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How we operate Canberra’s water sources

We are committed to providing a safe, secure and sustainable water supply to our region for generations to come. This is why our focus is always on ensuring long-term water security, both to support our growing population and to meet the challenges of climate change.

How we operate our water sources

We forecast storage levels across different climate scenarios to evaluate both operating cost and the risk of entering water restrictions. This means balancing water security and cost to ensure we can reliably supply drinking water to our community.

Canberra’s water is sourced from Corin Dam, Bendora Dam, Cotter Dam, Googong Dam and the Murrumbidgee River. Our guidelines encourage the use of water sources based on a balance of water security and operational efficiency.

The most inexpensive way for us to supply water is to exhaust the cheapest source before moving onto the next. The issue with this system is that water is lost from our other sources through spills (when excess water is released from a dam). This loss of water has a negative impact on our long-term water security.

We have updated our operating rules to mitigate this impact. Our teams will now aim to switch between water sources earlier. This will reduce the total water lost from over storage and increase our water resilience.

Why did we change our operating procedures?

The 2017-2020 drought triggered a review of our water security assessment. This resulted in updates to previous assumptions using newly available data, more modern processes and developments in science. 

When reviewing our positions, we consider local climate change projections using NARCliM data, government population projections and our own customer/environmental data. We use this information to project future consumption and water availability so we can plan to meet those needs.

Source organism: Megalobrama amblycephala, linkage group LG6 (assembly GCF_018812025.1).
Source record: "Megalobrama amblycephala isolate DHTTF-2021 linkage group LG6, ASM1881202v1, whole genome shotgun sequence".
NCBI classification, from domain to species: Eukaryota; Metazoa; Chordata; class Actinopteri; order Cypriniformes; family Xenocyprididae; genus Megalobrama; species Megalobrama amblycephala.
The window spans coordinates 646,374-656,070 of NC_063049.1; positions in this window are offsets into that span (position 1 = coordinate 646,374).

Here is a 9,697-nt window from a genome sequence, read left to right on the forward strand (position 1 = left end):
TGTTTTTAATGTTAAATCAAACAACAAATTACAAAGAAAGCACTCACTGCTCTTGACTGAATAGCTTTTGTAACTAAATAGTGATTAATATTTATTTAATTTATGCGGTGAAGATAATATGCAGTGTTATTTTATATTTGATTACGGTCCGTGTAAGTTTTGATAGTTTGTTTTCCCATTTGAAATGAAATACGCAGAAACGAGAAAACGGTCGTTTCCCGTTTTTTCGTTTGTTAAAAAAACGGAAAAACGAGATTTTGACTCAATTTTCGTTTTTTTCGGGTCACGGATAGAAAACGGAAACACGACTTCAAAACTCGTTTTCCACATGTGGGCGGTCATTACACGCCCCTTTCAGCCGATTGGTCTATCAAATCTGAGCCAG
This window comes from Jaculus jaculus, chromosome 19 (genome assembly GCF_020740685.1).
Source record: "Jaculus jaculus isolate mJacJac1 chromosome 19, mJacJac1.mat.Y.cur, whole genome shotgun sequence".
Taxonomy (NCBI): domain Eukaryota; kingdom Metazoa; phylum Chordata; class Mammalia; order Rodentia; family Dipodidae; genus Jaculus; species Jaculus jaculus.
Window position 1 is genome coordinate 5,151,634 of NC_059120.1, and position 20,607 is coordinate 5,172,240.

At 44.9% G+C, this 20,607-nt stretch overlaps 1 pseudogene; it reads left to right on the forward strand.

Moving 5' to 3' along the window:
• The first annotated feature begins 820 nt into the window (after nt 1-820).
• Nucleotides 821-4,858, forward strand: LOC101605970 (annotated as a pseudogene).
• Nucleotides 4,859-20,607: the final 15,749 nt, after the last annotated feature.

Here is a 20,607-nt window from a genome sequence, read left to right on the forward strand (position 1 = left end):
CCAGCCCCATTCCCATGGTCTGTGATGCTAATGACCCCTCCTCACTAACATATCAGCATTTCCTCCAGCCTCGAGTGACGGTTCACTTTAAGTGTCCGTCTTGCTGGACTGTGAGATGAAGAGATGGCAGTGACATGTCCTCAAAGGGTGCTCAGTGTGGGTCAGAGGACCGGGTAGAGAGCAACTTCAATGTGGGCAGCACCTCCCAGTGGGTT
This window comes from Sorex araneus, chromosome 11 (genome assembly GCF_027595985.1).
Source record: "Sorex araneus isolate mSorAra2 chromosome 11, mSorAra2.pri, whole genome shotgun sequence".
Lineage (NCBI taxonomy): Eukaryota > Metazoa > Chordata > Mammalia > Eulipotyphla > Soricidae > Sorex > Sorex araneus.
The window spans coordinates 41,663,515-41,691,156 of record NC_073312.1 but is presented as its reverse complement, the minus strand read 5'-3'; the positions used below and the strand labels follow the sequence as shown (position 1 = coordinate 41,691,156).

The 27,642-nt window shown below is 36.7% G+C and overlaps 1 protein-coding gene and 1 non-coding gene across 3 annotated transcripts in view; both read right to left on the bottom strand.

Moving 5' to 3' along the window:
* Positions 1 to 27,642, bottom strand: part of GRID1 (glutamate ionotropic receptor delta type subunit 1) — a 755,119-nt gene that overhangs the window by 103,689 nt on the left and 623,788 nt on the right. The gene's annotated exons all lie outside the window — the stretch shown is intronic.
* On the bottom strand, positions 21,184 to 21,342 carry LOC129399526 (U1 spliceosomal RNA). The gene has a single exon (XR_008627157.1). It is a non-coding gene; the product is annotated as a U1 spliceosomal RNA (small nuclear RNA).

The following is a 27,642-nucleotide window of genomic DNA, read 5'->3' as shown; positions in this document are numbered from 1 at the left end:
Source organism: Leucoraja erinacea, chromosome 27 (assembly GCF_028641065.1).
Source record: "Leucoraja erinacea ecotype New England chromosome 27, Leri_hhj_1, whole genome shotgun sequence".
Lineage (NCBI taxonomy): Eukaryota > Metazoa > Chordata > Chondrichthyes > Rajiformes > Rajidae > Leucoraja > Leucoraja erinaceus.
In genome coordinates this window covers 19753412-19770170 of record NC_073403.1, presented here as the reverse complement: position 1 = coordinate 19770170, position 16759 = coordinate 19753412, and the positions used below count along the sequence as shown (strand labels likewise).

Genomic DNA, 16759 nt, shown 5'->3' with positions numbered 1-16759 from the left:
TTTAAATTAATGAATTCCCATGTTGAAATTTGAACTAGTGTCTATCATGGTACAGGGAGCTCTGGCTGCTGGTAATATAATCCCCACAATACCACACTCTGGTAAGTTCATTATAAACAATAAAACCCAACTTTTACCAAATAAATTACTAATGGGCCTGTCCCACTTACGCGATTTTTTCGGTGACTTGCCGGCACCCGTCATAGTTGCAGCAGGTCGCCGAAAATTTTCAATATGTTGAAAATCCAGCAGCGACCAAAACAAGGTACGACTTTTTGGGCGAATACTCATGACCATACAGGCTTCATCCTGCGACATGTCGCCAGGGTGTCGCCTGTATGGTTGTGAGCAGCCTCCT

Our 2022 water security assessments have shown a shift in conditions that means we are not as water secure as previously thought (based on prior forecasts). An improved understanding of rainfall runoff during drought periods is the most significant of these updates. This has resulted in two immediate responses:

  • We have changed the way we operate our water supply system. We now operate the system more securely which may result in increased supply from Cotter and Googong Dams by reducing spills. The trade off is these water sources cost more to operate. 
  • We have brought the triggers forward for transitioning from Permanent Water Conservation Measures (PWCM) to Temporary Water Restrictions (TWR).

The outcomes of our water security modelling have also brought forward investigations into our next future water source. In the short to medium term, significant investment will be required to progress water security and climate resilience investigations. This will include the consideration of new or augmented dams, additional river pumping, groundwater, demand management, recycled water and desalination.

The governance of water in the ACT

The amount of water we can supply is determined by the available supply in our storages and the legal right to take that water.

The ACT’s water resources are part of the Murray Darling Basin. The water resources of the Basin are governed under the Water Act 2007 (Cth) and Basin Plan 2012 (Cth). The ACT Government manages the amount of water used in the Canberra region under the Water Resources Act 2007 that supports the objectives of the Commonwealth legislation.

The ACT Water Resources Act 2007 sets out how the territory government manages water resources. The ACT and Region Catchment Coordination Group was established under this Act to provide a regional approach to water resource management. 

The ACT Water Strategy: Striking the Balance 2014–2044 sets out the government’s vision for water resource management. It details the ACT Government’s water-related policies and priorities.